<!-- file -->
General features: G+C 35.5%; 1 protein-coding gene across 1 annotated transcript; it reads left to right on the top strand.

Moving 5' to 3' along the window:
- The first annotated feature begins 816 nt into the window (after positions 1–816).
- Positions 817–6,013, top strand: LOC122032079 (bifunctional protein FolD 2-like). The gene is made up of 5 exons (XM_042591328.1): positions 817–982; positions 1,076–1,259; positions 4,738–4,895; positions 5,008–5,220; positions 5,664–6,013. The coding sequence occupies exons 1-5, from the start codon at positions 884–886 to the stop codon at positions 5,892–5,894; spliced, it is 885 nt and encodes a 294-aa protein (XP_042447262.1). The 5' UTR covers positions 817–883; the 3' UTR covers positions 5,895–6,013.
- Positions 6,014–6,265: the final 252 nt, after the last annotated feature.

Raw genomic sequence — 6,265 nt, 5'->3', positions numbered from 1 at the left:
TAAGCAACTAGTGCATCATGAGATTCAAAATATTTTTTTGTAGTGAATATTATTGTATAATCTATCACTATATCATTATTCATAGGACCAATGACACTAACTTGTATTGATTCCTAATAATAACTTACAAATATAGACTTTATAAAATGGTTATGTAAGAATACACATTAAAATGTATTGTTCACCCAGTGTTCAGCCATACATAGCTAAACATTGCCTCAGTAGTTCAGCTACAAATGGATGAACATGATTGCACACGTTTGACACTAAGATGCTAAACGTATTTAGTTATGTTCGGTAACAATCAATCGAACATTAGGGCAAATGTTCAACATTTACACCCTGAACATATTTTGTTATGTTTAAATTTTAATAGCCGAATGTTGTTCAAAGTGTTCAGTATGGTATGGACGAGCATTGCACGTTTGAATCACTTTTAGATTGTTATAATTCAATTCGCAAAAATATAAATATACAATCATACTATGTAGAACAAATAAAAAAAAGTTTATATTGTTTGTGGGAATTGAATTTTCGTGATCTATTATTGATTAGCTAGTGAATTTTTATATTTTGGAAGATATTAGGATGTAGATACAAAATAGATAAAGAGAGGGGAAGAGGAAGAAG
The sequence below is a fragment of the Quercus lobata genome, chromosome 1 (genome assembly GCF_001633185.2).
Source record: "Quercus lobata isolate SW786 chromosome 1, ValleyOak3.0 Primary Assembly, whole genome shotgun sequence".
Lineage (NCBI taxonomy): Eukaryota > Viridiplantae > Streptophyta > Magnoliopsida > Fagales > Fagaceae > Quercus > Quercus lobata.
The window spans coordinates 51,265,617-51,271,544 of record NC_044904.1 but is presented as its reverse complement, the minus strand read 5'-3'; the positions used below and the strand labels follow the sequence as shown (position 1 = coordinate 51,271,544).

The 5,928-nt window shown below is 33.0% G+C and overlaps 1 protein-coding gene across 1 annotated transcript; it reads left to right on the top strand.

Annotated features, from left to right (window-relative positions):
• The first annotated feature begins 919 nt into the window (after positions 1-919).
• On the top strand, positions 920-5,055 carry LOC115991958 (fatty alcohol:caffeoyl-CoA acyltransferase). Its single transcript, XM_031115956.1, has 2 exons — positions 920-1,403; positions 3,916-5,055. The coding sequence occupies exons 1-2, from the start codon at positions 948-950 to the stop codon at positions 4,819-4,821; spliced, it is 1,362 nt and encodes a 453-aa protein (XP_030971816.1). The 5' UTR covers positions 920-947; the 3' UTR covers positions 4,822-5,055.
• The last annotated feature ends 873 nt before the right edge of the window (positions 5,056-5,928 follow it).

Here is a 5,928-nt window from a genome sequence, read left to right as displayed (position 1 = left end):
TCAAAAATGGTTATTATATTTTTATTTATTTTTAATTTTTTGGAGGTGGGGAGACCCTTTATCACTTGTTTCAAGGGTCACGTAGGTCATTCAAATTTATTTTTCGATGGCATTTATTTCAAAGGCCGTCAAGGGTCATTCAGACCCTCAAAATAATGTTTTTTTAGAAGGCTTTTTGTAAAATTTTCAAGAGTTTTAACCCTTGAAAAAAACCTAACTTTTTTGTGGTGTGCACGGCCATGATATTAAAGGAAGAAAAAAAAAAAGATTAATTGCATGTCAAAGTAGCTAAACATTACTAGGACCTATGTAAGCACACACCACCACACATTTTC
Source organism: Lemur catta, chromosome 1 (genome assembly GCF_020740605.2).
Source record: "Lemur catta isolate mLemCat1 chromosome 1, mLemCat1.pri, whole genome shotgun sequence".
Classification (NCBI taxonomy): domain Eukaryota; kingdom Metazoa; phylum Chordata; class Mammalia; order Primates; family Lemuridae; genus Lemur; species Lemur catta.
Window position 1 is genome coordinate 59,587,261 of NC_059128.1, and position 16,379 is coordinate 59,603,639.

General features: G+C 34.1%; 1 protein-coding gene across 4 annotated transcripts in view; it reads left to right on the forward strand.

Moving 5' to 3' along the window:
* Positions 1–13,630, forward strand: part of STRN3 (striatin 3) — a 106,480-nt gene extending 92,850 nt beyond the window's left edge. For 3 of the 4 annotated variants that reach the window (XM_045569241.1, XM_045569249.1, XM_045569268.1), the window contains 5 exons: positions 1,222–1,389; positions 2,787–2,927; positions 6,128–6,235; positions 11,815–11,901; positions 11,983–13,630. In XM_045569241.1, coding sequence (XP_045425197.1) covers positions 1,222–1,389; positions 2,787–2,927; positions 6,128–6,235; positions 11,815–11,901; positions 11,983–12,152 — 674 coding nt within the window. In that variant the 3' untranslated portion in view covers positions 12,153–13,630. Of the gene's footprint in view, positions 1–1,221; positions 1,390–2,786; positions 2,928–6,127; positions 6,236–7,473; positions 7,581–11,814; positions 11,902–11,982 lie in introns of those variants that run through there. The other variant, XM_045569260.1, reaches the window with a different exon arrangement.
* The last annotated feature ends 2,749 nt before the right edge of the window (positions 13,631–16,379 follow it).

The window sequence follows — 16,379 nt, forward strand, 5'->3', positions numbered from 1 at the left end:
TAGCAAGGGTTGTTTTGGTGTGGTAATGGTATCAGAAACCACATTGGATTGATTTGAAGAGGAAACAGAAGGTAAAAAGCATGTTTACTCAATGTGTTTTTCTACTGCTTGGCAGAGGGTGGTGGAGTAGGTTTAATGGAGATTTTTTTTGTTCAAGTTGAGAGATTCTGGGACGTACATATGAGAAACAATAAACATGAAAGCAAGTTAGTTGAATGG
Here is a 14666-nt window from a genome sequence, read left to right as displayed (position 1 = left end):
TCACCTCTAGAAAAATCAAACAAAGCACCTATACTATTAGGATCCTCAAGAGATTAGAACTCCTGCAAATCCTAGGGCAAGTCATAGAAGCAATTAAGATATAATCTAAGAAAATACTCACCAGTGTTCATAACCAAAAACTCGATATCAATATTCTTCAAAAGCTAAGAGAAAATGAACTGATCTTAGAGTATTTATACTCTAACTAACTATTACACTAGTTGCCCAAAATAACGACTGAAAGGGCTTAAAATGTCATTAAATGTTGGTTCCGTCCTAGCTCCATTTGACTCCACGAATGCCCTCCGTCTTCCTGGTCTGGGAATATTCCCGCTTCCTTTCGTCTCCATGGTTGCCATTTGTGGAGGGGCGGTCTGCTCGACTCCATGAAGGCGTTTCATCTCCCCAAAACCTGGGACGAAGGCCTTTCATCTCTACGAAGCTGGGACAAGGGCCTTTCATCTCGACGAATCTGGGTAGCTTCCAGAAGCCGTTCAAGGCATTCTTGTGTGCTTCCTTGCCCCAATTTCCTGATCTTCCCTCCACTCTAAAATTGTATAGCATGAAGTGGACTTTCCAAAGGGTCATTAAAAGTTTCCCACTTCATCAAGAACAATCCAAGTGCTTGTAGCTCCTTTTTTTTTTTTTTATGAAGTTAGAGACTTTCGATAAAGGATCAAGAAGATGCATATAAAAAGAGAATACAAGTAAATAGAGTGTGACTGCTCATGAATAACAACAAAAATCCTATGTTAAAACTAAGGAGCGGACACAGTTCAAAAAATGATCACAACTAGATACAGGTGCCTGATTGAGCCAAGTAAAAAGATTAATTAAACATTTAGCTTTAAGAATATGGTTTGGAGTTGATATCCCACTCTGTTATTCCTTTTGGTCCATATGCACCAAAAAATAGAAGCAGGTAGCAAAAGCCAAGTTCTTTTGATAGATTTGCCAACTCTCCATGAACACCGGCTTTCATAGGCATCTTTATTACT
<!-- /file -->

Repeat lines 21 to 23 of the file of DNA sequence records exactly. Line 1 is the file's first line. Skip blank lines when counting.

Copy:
Classification (NCBI taxonomy): domain Eukaryota; kingdom Metazoa; phylum Chordata; class Mammalia; order Primates; family Lemuridae; genus Lemur; species Lemur catta.
Window position 1 is genome coordinate 59,587,261 of NC_059128.1, and position 16,379 is coordinate 59,603,639.

General features: G+C 34.1%; 1 protein-coding gene across 4 annotated transcripts in view; it reads left to right on the forward strand.